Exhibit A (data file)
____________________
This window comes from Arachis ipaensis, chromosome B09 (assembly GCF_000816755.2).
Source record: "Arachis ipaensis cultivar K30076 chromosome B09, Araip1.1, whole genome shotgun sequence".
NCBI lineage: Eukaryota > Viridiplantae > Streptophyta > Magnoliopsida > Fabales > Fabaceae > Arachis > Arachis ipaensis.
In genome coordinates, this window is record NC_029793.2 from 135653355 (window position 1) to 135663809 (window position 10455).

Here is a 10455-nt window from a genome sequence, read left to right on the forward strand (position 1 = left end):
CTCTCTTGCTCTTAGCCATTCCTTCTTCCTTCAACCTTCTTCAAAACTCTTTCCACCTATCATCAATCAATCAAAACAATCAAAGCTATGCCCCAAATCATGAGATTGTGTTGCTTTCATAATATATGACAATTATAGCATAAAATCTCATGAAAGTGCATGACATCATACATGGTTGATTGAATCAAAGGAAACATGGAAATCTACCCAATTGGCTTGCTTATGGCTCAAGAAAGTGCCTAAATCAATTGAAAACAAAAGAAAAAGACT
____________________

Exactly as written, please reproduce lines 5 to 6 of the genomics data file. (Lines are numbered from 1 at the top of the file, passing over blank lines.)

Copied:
Here is a 10455-nt window from a genome sequence, read left to right on the forward strand (position 1 = left end):
CTCTCTTGCTCTTAGCCATTCCTTCTTCCTTCAACCTTCTTCAAAACTCTTTCCACCTATCATCAATCAATCAAAACAATCAAAGCTATGCCCCAAATCATGAGATTGTGTTGCTTTCATAATATATGACAATTATAGCATAAAATCTCATGAAAGTGCATGACATCATACATGGTTGATTGAATCAAAGGAAACATGGAAATCTACCCAATTGGCTTGCTTATGGCTCAAGAAAGTGCCTAAATCAATTGAAAACAAAAGAAAAAGACT